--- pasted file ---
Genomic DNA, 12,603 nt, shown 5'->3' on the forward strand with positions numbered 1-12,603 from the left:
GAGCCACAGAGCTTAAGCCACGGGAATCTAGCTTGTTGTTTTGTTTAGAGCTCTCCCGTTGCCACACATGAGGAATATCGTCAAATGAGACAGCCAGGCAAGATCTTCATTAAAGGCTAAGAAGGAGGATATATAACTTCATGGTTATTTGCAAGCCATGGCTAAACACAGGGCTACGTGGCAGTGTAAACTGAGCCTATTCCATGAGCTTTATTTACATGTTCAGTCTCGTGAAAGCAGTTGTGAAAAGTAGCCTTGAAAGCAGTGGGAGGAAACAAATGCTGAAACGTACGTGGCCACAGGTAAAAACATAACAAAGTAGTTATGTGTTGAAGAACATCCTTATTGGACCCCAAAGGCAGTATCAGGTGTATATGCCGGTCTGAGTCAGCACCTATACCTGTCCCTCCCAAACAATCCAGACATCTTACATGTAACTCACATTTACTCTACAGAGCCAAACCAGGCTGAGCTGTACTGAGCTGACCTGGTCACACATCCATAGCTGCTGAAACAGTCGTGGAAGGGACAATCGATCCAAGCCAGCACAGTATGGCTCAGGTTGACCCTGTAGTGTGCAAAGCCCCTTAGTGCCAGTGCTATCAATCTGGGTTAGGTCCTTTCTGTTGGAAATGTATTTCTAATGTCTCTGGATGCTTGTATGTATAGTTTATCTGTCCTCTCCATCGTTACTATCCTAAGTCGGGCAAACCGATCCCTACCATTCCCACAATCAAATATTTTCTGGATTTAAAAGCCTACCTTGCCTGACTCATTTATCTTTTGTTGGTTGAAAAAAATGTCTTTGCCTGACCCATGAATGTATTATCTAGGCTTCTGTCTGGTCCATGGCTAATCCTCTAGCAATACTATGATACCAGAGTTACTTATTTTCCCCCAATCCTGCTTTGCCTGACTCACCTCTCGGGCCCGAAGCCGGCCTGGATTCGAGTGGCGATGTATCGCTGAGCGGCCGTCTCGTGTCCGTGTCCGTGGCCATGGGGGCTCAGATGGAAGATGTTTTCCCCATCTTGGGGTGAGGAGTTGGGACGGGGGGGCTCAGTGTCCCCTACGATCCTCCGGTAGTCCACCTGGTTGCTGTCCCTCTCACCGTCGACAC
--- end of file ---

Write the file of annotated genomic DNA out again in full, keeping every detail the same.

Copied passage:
Genomic DNA, 12,603 nt, shown 5'->3' on the forward strand with positions numbered 1-12,603 from the left:
GAGCCACAGAGCTTAAGCCACGGGAATCTAGCTTGTTGTTTTGTTTAGAGCTCTCCCGTTGCCACACATGAGGAATATCGTCAAATGAGACAGCCAGGCAAGATCTTCATTAAAGGCTAAGAAGGAGGATATATAACTTCATGGTTATTTGCAAGCCATGGCTAAACACAGGGCTACGTGGCAGTGTAAACTGAGCCTATTCCATGAGCTTTATTTACATGTTCAGTCTCGTGAAAGCAGTTGTGAAAAGTAGCCTTGAAAGCAGTGGGAGGAAACAAATGCTGAAACGTACGTGGCCACAGGTAAAAACATAACAAAGTAGTTATGTGTTGAAGAACATCCTTATTGGACCCCAAAGGCAGTATCAGGTGTATATGCCGGTCTGAGTCAGCACCTATACCTGTCCCTCCCAAACAATCCAGACATCTTACATGTAACTCACATTTACTCTACAGAGCCAAACCAGGCTGAGCTGTACTGAGCTGACCTGGTCACACATCCATAGCTGCTGAAACAGTCGTGGAAGGGACAATCGATCCAAGCCAGCACAGTATGGCTCAGGTTGACCCTGTAGTGTGCAAAGCCCCTTAGTGCCAGTGCTATCAATCTGGGTTAGGTCCTTTCTGTTGGAAATGTATTTCTAATGTCTCTGGATGCTTGTATGTATAGTTTATCTGTCCTCTCCATCGTTACTATCCTAAGTCGGGCAAACCGATCCCTACCATTCCCACAATCAAATATTTTCTGGATTTAAAAGCCTACCTTGCCTGACTCATTTATCTTTTGTTGGTTGAAAAAAATGTCTTTGCCTGACCCATGAATGTATTATCTAGGCTTCTGTCTGGTCCATGGCTAATCCTCTAGCAATACTATGATACCAGAGTTACTTATTTTCCCCCAATCCTGCTTTGCCTGACTCACCTCTCGGGCCCGAAGCCGGCCTGGATTCGAGTGGCGATGTATCGCTGAGCGGCCGTCTCGTGTCCGTGTCCGTGGCCATGGGGGCTCAGATGGAAGATGTTTTCCCCATCTTGGGGTGAGGAGTTGGGACGGGGGGGCTCAGTGTCCCCTACGATCCTCCGGTAGTCCACCTGGTTGCTGTCCCTCTCACCGTCGACAC